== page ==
Juan Diaz-Padron has long been obsessed with oddball cars, and perhaps none as much as the Jolly, those goofily adorable cars based mainly on Fiat 500s. “I’m a classic automobile enthusiast, so I always like the idea of fun, vintage vehicles,” the Miami insurance company CEO says.
Jollys were doorless, surrey-roofed, conversions, built mainly by Ghia, in the 1950s through the 1970s. Wealthy folks like Gianni Agnelli and Aristotle Onassis owned them. Around 400 were made and have become collectibles in recent years, with top-notch examples selling for over $100,000.
But Diaz-Padron didn’t just want to buy a Jolly for his collection, which includes an air-cooled Porsche 911, an early Mini Cooper S turbo convertible, and a vintage Mercedes S class. And he didn’t want a Fiat. “I had an idea of doing this, but with a Volkswagen Beetle,” he says.
Searching online, he came across a car very much like what he imagined, a prototype Volkswagen made with Karmann and Ghia on a 1960 Type 1, which they brought to various shows as a concept. Only problem is it was in Germany in the Volkswagen car museum. “But I said, ‘I want to build this vehicle,'” he said.
Great idea. He also had no idea how to go about it. “I’m not a welder, I’m not a body shop man,” he says. So he hunted for a craftsman that could bring his idea to fruition. Through an employee, he found a guy whose family had run a body shop in Cuba for decades. “He didn’t really know how to put a bumper together out of a box. What he knew, was recreate a bumper that was completely damaged and put it back together again, because that’s what he had learned to survive in that business in Cuba, where there were no car parts at all,” Diaz-Padron says. “I said, ‘This is the guy that I need.'”
They got together, drafted the concept, built a template, and found a red 1958 Beetle to go to work on. The customization required cutting off the top and cutting out the doors, so they added reinforcements to prevent flex, something often lacking in other Jolly conversions.
More difficult than the modifications to the exterior, was accomplishing Diaz-Padron’s vision for the plaited interior. “There is no art anymore for weaving in the United States,” Diaz-Padron says. He went to the Dominican Republic, where he’d heard there is still a lively hand-weaving industry, but was disappointed. “The people I met with could not understand what I wanted—I brought them a frame and everything, but they couldn’t understand how to duplicate it,” he says. So he had to get creative. “I told my wife, we’re going to do some weaving, and we’re going to make these chairs.”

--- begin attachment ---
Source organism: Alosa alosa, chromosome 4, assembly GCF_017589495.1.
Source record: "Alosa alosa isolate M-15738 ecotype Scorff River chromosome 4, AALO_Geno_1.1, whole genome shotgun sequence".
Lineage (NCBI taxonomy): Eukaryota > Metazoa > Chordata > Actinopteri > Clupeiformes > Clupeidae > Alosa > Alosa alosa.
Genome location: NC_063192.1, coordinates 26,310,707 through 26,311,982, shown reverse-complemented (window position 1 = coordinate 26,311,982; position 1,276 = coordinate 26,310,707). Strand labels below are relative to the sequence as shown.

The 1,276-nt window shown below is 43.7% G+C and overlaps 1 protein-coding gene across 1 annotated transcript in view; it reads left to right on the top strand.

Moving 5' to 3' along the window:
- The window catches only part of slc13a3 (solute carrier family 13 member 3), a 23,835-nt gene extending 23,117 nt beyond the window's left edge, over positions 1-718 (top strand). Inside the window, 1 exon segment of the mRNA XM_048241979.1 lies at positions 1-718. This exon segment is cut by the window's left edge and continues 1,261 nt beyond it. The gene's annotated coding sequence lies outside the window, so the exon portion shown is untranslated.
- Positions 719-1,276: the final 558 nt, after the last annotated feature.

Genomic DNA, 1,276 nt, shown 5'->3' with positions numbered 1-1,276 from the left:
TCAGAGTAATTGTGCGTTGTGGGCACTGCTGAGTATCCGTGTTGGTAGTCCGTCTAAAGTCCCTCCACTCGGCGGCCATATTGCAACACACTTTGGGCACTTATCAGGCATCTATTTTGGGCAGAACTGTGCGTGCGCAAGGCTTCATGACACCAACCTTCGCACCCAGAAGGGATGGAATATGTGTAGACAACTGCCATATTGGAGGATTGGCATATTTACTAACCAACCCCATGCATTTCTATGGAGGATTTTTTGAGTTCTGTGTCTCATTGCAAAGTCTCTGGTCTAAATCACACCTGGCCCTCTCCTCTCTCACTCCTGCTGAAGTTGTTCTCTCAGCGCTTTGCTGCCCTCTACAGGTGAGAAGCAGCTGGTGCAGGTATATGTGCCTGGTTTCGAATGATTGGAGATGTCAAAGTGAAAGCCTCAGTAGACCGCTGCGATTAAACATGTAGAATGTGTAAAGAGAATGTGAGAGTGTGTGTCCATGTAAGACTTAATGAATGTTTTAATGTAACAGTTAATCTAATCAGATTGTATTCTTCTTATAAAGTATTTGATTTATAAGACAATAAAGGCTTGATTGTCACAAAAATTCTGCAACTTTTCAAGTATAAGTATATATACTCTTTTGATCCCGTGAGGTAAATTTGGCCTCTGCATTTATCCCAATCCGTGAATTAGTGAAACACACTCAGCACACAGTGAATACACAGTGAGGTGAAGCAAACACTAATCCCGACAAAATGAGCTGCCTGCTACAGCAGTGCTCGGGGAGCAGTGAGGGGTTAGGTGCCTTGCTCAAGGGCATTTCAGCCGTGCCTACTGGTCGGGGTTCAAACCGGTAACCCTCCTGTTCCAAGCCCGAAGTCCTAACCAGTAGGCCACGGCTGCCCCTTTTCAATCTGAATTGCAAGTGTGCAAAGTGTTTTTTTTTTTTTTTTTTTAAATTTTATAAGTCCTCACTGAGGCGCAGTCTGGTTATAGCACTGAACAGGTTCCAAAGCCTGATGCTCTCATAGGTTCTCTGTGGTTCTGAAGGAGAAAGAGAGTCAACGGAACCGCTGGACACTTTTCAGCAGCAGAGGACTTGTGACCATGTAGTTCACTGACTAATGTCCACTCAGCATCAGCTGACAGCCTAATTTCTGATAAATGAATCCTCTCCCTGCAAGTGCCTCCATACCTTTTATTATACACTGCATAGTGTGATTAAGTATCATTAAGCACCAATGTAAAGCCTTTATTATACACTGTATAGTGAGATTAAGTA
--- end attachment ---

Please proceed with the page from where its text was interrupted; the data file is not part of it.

She wasn’t that thrilled with his idea, but they learned together, watching YouTube videos like this one. They purchased a plastic rattan-like material and got to work. “Through trial and error, we weaved for about two months in the evenings. And we weaved these chairs,” Diaz-Padron says. “We’ve been married for about 46 years but that just barely avoided causing a divorce.”
He was pleased with finished product, and Diaz-Padron got a lot of use out of it, driving it around the South Florida town of Key Biscayne, where he maintains a residence. But people would regularly come and chat or leave him notes wondering if he’d like to sell the car. He decided to make a second one and put it up for sale.
That car—the light blue 1966 Beetle pictured here—is now available at The Barn Miami, a family-owned classic car dealership run by brothers Renzo and Gaston Rossato, whom Diaz-Padron met through his son, a car buff who’d followed the brothers’ adventures on YouTube. The Barn sells all manner of post-war, emergent collectibles, and while they’ve only dabbled occasionally in Beetles, this car intrigued them. “It’s not typical inventory, but I think that’s what I like,” says Gaston. “What we kind of created in the market is a diversity of inventory. I like special things. I like different things. And if you search for a Volkswagen Jolly you’re not going to find another one for sale.”
This content is created and maintained by a third party, and imported onto this page to help users provide their email addresses. You may be able to find more information about this and similar content at piano.io